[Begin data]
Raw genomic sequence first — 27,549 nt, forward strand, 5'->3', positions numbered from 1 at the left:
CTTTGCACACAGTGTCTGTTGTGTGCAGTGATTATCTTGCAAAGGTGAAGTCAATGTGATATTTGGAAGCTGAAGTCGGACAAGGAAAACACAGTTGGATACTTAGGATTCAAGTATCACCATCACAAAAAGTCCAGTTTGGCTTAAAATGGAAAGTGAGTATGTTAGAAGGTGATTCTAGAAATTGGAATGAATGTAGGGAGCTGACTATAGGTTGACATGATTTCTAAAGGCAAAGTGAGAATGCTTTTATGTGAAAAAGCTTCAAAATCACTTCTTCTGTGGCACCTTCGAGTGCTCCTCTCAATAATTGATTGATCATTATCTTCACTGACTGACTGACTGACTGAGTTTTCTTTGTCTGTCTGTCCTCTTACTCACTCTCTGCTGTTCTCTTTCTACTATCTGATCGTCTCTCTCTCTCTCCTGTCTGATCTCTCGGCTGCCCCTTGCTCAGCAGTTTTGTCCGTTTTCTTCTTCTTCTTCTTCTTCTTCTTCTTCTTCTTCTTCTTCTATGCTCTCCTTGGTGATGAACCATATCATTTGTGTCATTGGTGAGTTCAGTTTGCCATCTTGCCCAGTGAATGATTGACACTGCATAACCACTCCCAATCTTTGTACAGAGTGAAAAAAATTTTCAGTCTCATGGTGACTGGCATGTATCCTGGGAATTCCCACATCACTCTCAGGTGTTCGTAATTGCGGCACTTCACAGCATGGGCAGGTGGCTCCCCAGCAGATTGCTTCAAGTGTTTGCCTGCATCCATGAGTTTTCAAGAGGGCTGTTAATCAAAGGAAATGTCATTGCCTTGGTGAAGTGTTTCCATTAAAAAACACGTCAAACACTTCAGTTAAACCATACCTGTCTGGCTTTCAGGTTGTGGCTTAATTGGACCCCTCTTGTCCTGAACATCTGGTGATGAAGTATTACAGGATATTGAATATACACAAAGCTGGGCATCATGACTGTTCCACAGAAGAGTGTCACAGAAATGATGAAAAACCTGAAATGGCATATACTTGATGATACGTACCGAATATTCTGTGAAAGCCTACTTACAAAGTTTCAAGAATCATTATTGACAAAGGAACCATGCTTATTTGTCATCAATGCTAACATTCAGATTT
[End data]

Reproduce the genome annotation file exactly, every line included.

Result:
Raw genomic sequence first — 27,549 nt, forward strand, 5'->3', positions numbered from 1 at the left:
CTTTGCACACAGTGTCTGTTGTGTGCAGTGATTATCTTGCAAAGGTGAAGTCAATGTGATATTTGGAAGCTGAAGTCGGACAAGGAAAACACAGTTGGATACTTAGGATTCAAGTATCACCATCACAAAAAGTCCAGTTTGGCTTAAAATGGAAAGTGAGTATGTTAGAAGGTGATTCTAGAAATTGGAATGAATGTAGGGAGCTGACTATAGGTTGACATGATTTCTAAAGGCAAAGTGAGAATGCTTTTATGTGAAAAAGCTTCAAAATCACTTCTTCTGTGGCACCTTCGAGTGCTCCTCTCAATAATTGATTGATCATTATCTTCACTGACTGACTGACTGACTGAGTTTTCTTTGTCTGTCTGTCCTCTTACTCACTCTCTGCTGTTCTCTTTCTACTATCTGATCGTCTCTCTCTCTCTCCTGTCTGATCTCTCGGCTGCCCCTTGCTCAGCAGTTTTGTCCGTTTTCTTCTTCTTCTTCTTCTTCTTCTTCTTCTTCTTCTTCTTCTATGCTCTCCTTGGTGATGAACCATATCATTTGTGTCATTGGTGAGTTCAGTTTGCCATCTTGCCCAGTGAATGATTGACACTGCATAACCACTCCCAATCTTTGTACAGAGTGAAAAAAATTTTCAGTCTCATGGTGACTGGCATGTATCCTGGGAATTCCCACATCACTCTCAGGTGTTCGTAATTGCGGCACTTCACAGCATGGGCAGGTGGCTCCCCAGCAGATTGCTTCAAGTGTTTGCCTGCATCCATGAGTTTTCAAGAGGGCTGTTAATCAAAGGAAATGTCATTGCCTTGGTGAAGTGTTTCCATTAAAAAACACGTCAAACACTTCAGTTAAACCATACCTGTCTGGCTTTCAGGTTGTGGCTTAATTGGACCCCTCTTGTCCTGAACATCTGGTGATGAAGTATTACAGGATATTGAATATACACAAAGCTGGGCATCATGACTGTTCCACAGAAGAGTGTCACAGAAATGATGAAAAACCTGAAATGGCATATACTTGATGATACGTACCGAATATTCTGTGAAAGCCTACTTACAAAGTTTCAAGAATCATTATTGACAAAGGAACCATGCTTATTTGTCATCAATGCTAACATTCAGATTT